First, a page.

King v. Benice

Filing 48

ORDER granting 24 --motion for summary judgment; directing the clerk to ENTER JUDGMENT for Jennifer Bencie and against Cecilia N. King, to TERMINATE any pending motion, and to CLOSE the case. Signed by Judge Steven D. Merryday on 10/2/2017. (BK)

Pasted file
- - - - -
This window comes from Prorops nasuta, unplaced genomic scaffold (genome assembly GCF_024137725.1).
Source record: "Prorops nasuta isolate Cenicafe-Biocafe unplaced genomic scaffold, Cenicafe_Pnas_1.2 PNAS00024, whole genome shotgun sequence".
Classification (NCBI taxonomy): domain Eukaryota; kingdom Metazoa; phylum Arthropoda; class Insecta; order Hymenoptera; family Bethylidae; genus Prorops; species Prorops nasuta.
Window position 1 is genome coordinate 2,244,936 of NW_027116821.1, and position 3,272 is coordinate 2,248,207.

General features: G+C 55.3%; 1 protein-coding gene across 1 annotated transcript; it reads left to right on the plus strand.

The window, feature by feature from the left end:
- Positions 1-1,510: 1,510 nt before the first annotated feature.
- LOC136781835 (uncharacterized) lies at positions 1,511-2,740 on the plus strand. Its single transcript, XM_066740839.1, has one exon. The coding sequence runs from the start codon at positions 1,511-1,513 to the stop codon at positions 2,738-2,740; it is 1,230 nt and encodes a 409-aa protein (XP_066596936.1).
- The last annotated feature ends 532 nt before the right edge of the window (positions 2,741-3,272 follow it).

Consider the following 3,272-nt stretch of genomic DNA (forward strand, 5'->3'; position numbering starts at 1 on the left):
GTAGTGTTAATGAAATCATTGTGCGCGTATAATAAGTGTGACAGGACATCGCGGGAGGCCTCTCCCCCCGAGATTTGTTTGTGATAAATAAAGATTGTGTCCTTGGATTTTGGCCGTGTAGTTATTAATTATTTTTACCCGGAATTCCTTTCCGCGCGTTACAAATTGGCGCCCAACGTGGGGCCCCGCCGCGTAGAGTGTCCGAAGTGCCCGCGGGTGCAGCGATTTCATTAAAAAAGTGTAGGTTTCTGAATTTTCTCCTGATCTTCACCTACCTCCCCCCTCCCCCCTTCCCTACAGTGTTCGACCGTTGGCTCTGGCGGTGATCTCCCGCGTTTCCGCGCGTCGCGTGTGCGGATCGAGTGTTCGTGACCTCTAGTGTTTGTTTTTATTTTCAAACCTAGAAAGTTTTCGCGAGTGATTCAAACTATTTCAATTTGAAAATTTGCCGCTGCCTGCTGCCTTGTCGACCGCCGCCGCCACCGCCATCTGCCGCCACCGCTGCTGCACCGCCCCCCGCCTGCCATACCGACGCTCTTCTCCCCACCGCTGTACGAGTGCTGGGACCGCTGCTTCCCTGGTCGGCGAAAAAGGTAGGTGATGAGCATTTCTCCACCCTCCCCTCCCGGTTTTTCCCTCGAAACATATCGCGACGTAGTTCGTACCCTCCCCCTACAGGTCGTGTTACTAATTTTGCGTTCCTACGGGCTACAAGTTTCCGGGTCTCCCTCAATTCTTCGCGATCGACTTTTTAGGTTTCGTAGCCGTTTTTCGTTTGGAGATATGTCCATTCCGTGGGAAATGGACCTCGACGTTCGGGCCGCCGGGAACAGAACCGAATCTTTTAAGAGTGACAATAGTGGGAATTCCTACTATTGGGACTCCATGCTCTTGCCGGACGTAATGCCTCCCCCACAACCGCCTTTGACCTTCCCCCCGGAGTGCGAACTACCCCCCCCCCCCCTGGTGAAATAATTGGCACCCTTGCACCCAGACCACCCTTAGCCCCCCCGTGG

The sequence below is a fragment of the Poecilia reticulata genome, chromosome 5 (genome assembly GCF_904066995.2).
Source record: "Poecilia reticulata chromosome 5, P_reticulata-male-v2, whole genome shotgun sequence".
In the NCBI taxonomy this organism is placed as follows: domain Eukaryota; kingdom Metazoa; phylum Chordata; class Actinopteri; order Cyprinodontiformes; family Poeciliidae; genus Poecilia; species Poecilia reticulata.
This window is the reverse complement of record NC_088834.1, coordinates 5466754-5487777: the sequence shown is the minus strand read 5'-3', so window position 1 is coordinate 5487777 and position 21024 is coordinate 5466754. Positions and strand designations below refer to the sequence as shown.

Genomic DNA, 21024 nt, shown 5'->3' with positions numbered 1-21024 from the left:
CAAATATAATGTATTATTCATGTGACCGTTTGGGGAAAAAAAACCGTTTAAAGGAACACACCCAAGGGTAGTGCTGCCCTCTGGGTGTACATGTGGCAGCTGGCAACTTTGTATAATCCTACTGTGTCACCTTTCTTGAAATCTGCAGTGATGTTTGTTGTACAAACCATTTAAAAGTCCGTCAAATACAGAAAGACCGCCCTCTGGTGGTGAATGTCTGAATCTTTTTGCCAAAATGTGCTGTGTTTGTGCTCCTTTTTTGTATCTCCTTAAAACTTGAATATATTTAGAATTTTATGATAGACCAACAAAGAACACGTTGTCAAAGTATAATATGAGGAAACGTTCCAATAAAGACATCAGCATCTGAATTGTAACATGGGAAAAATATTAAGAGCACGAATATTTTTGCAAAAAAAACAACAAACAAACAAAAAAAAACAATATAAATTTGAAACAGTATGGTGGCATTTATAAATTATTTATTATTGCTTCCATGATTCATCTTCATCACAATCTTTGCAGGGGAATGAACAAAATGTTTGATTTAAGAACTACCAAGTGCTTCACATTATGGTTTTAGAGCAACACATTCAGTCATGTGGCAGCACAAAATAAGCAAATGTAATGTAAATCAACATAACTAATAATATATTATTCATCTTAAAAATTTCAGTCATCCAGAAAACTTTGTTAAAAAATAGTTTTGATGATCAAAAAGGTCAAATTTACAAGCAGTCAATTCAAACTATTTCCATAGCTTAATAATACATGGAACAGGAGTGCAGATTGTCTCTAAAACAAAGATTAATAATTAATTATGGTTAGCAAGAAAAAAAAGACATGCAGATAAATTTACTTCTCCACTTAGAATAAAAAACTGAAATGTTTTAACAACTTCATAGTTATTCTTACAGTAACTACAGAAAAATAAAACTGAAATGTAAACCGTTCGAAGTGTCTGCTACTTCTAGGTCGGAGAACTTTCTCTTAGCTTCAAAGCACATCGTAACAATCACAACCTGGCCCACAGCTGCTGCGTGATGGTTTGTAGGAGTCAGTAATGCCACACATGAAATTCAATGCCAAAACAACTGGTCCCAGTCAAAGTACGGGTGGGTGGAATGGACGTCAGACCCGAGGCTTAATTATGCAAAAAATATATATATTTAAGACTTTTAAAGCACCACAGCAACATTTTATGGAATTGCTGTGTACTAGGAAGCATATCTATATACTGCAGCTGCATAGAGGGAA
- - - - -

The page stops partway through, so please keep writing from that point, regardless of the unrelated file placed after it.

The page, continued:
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UNITED STATES DISTRICT COURT MIDDLE DISTRICT OF FLORIDA TAMPA DIVISION CECILIA N. KING, Plaintiff, v. CASE NO. 8:16-cv-2526-T-23MAP JENNIFER BENCIE, Defendant. ____________________________________/ ORDER Employed by the Florida Department of Health as the “health officer” for Manatee County, defendant Jennifer Bencie attempted to recruit plaintiff Cecilia King to develop a plan for providing health care to indigent people in Manatee County, but the attempted recruitment failed. Appearing pro se, King sues (Doc. 2) Bencie for fraud, and Bencie moves (Doc. 24) for summary judgment. DISCUSSION Success on a fraud claim requires proof that the defendant knowingly uttered a false statement about a material fact or knowingly failed to disclose a material fact, that the defendant intended the plaintiff’s reliance on the statement or omission, that the plaintiff reasonably relied on the statement or omission, and that the plaintiff suffered consequent harm. Lance v. Wade, 457 So. 2d 1008, 1011 (Fla. 1984). During a May 7, 2013 call, Bencie offered King $100,000 to develop the indigent-care plan. King alleges and Bencie admits that Bencie claimed the ability to “make it happen tomorrow under OPS.” (Doc. 2 at ¶ 8) King insists that the mention of “OPS” amounted to an offer of a contract (e.g., King Depo. at 40–42), but Bencie responds that she offered King employment. King considers the distinction between a contract and employment important because a contract allegedly permits King to earn income elsewhere. Although clutter pervades the record,1 King admits that the offer to “make this happen tomorrow under OPS” is the “basis of [this] litigation.” (King Depo. at 54) Section 110.131, Florida Statutes, which authorizes an agency to “employ any qualified individual in other-personal-services employment,” supports Bencie’s argument. The statute mentions nothing about contracting, and no record evidence substantiates King’s claim that Bencie offered a contract rather than employment.2 The unrebutted affidavits of Eddie Rodriguez and Bencie evidence the truth of Bencie’s statement that she could hire King “tomorrow” as an “OPS” employee with 1 In an interview with the Department of Health’s Office of the Inspector General, Bencie confusingly states that she instructed a human-resources employee to enroll King as the “supervisor” of a community-health program (a position that included responsibilities other than developing the indigent-care plan) at a salary of $50,000. Bencie repeatedly states that Manatee County would provide the other $50,000 but cannot explain how King could maintain a full-time job with both the state and the county. In any event, after King rejected the “supervisor” job, Bencie attempted to finalize the $100,000 “OPS” employment, but King refused the employment. For several weeks, Bencie attempted to accommodate King’s request for a $100,000 contract, but the pertinent authority prohibits the Department of Health’s agreeing to a $100,000 contract absent a public request for proposal and competitive bidding. 2 The argument in King’s unsworn response (Doc. 32) in opposition to summary judgment is not evidence. -2- a $100,000 salary. Rodriguez, who manages the budget for the Department of Health’s office in Manatee County, affirms (Doc. 24-3) that the department’s budget permitted paying an “OPS” employee $100,000. And Bencie affirms (Doc. 24-2) “possess[ing] the delegated authority to recruit and hire” an “OPS” employee. Rather than show Bencie’s alleged fraud, the evidence consistently shows that King refused any “employment” with Manatee County or the Department of Health’s office in Manatee County. (E.g., King Depo. at 46, at which King states that “I would never be anything with Dr. Bencie other than a consultant”) Also, no evidence shows or suggests a “knowing” falsehood or omission by Bencie. Additionally, even if Bencie promised and King accepted a $100,000 contract, the failure to perform is perforce a breach of contract, not a fraud. Because King shows no evidence that reveals a tort “independent from” a purported breach of contract,3 Florida’s economic-loss rule prohibits the fraud claim.4 See HTP, Ltd. v. Lineas Aereas Costarricenses, S.A., 685 So. 2d 1238, 1239 (Fla. 1996). CONCLUSION Viewed favorably to King, the record reveals no genuine dispute of material fact. Because the evidence fails to show a knowingly false statement or omission and because the economic-loss rule precludes the fraud claim in this circumstance, the 3 King elected not to include a claim for breach of contract in the complaint (Doc. 2) or the proposed amended complaint (Doc. 20-1). 4 Although King’s response omits the phrase “economic-loss rule,” the response addresses this issue. (Doc. 32 at 15) -3- motion (Doc. 24) for summary judgment is GRANTED. The clerk is directed (1) to enter judgment for Jennifer Bencie and against Cecilia N. King, (2) to terminate any pending motion, and (3) to close the case. ORDERED in Tampa, Florida, on October 2, 2017. -4-

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